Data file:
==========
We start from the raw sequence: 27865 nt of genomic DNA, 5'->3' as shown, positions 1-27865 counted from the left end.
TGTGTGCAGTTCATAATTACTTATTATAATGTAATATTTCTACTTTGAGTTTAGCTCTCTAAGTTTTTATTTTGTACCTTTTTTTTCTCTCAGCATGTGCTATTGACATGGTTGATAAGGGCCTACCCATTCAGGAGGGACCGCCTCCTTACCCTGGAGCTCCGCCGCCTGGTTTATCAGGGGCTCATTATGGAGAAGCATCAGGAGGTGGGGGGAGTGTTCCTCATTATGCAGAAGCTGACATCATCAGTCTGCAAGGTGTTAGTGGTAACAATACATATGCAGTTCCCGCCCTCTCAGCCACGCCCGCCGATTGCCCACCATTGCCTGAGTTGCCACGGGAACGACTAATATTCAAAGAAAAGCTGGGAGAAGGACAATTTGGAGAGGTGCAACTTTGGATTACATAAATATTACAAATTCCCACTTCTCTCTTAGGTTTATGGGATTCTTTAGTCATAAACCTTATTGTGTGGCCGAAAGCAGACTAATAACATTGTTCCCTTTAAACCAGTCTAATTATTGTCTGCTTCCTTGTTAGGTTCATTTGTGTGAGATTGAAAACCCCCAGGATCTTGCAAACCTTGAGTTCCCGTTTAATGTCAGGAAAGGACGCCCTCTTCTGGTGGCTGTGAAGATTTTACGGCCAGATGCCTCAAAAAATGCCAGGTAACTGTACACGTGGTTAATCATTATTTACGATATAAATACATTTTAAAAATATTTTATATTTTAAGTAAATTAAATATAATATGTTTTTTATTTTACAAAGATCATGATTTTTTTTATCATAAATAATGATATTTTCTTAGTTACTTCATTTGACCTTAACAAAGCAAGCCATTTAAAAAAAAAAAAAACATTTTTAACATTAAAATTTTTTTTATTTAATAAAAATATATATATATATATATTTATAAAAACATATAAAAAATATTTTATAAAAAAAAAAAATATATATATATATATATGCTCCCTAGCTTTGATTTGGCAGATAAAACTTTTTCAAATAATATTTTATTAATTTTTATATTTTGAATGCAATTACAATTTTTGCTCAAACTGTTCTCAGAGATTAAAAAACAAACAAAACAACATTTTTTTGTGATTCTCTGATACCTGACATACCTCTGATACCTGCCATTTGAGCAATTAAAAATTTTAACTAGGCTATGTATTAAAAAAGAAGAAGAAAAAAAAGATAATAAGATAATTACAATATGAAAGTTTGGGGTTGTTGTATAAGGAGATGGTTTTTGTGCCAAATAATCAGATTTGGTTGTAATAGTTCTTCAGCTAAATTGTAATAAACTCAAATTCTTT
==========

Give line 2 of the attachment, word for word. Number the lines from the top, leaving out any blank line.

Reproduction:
TGTGTGCAGTTCATAATTACTTATTATAATGTAATATTTCTACTTTGAGTTTAGCTCTCTAAGTTTTTATTTTGTACCTTTTTTTTCTCTCAGCATGTGCTATTGACATGGTTGATAAGGGCCTACCCATTCAGGAGGGACCGCCTCCTTACCCTGGAGCTCCGCCGCCTGGTTTATCAGGGGCTCATTATGGAGAAGCATCAGGAGGTGGGGGGAGTGTTCCTCATTATGCAGAAGCTGACATCATCAGTCTGCAAGGTGTTAGTGGTAACAATACATATGCAGTTCCCGCCCTCTCAGCCACGCCCGCCGATTGCCCACCATTGCCTGAGTTGCCACGGGAACGACTAATATTCAAAGAAAAGCTGGGAGAAGGACAATTTGGAGAGGTGCAACTTTGGATTACATAAATATTACAAATTCCCACTTCTCTCTTAGGTTTATGGGATTCTTTAGTCATAAACCTTATTGTGTGGCCGAAAGCAGACTAATAACATTGTTCCCTTTAAACCAGTCTAATTATTGTCTGCTTCCTTGTTAGGTTCATTTGTGTGAGATTGAAAACCCCCAGGATCTTGCAAACCTTGAGTTCCCGTTTAATGTCAGGAAAGGACGCCCTCTTCTGGTGGCTGTGAAGATTTTACGGCCAGATGCCTCAAAAAATGCCAGGTAACTGTACACGTGGTTAATCATTATTTACGATATAAATACATTTTAAAAATATTTTATATTTTAAGTAAATTAAATATAATATGTTTTTTATTTTACAAAGATCATGATTTTTTTTATCATAAATAATGATATTTTCTTAGTTACTTCATTTGACCTTAACAAAGCAAGCCATTTAAAAAAAAAAAAAACATTTTTAACATTAAAATTTTTTTTATTTAATAAAAATATATATATATATATATTTATAAAAACATATAAAAAATATTTTATAAAAAAAAAAAATATATATATATATATATGCTCCCTAGCTTTGATTTGGCAGATAAAACTTTTTCAAATAATATTTTATTAATTTTTATATTTTGAATGCAATTACAATTTTTGCTCAAACTGTTCTCAGAGATTAAAAAACAAACAAAACAACATTTTTTTGTGATTCTCTGATACCTGACATACCTCTGATACCTGCCATTTGAGCAATTAAAAATTTTAACTAGGCTATGTATTAAAAAAGAAGAAGAAAAAAAAGATAATAAGATAATTACAATATGAAAGTTTGGGGTTGTTGTATAAGGAGATGGTTTTTGTGCCAAATAATCAGATTTGGTTGTAATAGTTCTTCAGCTAAATTGTAATAAACTCAAATTCTTT